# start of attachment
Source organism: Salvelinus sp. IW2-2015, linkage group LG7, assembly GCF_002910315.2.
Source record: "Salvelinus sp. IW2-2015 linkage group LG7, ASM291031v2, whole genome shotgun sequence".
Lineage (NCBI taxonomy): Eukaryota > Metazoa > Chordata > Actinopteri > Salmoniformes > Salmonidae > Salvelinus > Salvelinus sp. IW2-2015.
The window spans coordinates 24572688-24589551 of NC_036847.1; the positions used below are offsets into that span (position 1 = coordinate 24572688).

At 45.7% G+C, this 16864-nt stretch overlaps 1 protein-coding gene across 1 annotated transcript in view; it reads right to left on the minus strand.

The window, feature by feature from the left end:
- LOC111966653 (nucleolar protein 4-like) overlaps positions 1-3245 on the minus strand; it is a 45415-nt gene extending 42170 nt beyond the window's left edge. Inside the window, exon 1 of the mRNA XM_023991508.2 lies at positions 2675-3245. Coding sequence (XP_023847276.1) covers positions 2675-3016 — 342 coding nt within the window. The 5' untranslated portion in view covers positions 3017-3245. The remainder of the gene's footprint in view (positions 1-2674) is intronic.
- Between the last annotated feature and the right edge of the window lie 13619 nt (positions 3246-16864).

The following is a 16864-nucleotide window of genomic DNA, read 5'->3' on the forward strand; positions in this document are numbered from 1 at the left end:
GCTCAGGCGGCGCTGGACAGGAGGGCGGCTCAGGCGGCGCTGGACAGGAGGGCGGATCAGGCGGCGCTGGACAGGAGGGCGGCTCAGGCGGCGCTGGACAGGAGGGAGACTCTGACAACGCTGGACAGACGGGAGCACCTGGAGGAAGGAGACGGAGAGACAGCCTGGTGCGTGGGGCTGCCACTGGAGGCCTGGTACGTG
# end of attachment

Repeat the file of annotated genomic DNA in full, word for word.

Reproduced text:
Source organism: Salvelinus sp. IW2-2015, linkage group LG7, assembly GCF_002910315.2.
Source record: "Salvelinus sp. IW2-2015 linkage group LG7, ASM291031v2, whole genome shotgun sequence".
Lineage (NCBI taxonomy): Eukaryota > Metazoa > Chordata > Actinopteri > Salmoniformes > Salmonidae > Salvelinus > Salvelinus sp. IW2-2015.
The window spans coordinates 24572688-24589551 of NC_036847.1; the positions used below are offsets into that span (position 1 = coordinate 24572688).

At 45.7% G+C, this 16864-nt stretch overlaps 1 protein-coding gene across 1 annotated transcript in view; it reads right to left on the minus strand.

The window, feature by feature from the left end:
- LOC111966653 (nucleolar protein 4-like) overlaps positions 1-3245 on the minus strand; it is a 45415-nt gene extending 42170 nt beyond the window's left edge. Inside the window, exon 1 of the mRNA XM_023991508.2 lies at positions 2675-3245. Coding sequence (XP_023847276.1) covers positions 2675-3016 — 342 coding nt within the window. The 5' untranslated portion in view covers positions 3017-3245. The remainder of the gene's footprint in view (positions 1-2674) is intronic.
- Between the last annotated feature and the right edge of the window lie 13619 nt (positions 3246-16864).

The following is a 16864-nucleotide window of genomic DNA, read 5'->3' on the forward strand; positions in this document are numbered from 1 at the left end:
GCTCAGGCGGCGCTGGACAGGAGGGCGGCTCAGGCGGCGCTGGACAGGAGGGCGGATCAGGCGGCGCTGGACAGGAGGGCGGCTCAGGCGGCGCTGGACAGGAGGGAGACTCTGACAACGCTGGACAGACGGGAGCACCTGGAGGAAGGAGACGGAGAGACAGCCTGGTGCGTGGGGCTGCCACTGGAGGCCTGGTACGTG